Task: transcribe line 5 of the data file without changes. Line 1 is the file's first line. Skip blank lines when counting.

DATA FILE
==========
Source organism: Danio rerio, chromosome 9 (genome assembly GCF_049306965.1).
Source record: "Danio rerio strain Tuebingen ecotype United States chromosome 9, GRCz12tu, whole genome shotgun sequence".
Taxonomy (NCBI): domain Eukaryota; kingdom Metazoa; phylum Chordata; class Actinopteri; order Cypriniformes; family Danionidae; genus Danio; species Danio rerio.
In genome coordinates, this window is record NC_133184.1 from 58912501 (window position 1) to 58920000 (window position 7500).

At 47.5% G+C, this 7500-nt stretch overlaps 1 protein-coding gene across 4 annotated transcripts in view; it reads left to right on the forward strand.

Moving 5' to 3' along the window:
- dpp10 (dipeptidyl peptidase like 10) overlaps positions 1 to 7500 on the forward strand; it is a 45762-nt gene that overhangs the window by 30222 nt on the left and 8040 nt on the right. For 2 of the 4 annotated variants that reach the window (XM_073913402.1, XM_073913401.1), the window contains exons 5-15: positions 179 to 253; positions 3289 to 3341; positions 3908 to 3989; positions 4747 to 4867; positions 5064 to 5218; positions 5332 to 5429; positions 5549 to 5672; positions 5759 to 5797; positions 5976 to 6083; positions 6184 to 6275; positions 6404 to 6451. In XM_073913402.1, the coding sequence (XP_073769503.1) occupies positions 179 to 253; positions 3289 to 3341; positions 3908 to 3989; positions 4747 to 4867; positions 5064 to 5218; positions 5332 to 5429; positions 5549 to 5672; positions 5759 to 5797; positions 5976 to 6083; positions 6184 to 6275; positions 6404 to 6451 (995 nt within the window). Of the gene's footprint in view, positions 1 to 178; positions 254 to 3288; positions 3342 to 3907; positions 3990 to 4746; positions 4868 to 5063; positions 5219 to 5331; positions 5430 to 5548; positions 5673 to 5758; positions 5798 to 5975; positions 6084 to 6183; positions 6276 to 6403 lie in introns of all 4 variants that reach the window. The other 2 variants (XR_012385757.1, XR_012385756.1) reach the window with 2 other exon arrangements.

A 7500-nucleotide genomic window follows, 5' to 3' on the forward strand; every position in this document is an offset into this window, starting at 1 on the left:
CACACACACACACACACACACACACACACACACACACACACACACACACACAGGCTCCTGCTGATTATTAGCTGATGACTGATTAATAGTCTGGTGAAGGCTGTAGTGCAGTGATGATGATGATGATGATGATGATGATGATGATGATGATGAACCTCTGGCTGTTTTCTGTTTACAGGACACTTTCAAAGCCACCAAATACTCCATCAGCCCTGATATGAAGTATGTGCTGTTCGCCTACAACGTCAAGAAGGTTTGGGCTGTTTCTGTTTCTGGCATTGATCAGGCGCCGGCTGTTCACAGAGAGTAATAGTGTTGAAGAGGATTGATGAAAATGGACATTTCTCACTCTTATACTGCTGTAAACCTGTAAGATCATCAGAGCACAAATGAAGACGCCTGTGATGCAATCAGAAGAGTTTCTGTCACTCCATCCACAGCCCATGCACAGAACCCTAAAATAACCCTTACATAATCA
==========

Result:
At 47.5% G+C, this 7500-nt stretch overlaps 1 protein-coding gene across 4 annotated transcripts in view; it reads left to right on the forward strand.